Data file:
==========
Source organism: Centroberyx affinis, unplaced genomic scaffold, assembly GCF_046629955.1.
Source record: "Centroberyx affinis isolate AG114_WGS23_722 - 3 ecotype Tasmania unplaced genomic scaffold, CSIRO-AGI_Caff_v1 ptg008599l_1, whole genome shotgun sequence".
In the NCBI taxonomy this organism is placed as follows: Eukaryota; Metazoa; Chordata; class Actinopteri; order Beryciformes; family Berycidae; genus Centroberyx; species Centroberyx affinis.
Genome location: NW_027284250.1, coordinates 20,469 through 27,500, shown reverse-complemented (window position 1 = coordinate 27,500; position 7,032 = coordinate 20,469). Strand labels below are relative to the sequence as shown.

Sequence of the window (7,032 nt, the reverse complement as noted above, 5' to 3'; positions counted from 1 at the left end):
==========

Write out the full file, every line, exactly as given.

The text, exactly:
Source organism: Centroberyx affinis, unplaced genomic scaffold, assembly GCF_046629955.1.
Source record: "Centroberyx affinis isolate AG114_WGS23_722 - 3 ecotype Tasmania unplaced genomic scaffold, CSIRO-AGI_Caff_v1 ptg008599l_1, whole genome shotgun sequence".
In the NCBI taxonomy this organism is placed as follows: Eukaryota; Metazoa; Chordata; class Actinopteri; order Beryciformes; family Berycidae; genus Centroberyx; species Centroberyx affinis.
Genome location: NW_027284250.1, coordinates 20,469 through 27,500, shown reverse-complemented (window position 1 = coordinate 27,500; position 7,032 = coordinate 20,469). Strand labels below are relative to the sequence as shown.

Sequence of the window (7,032 nt, the reverse complement as noted above, 5' to 3'; positions counted from 1 at the left end):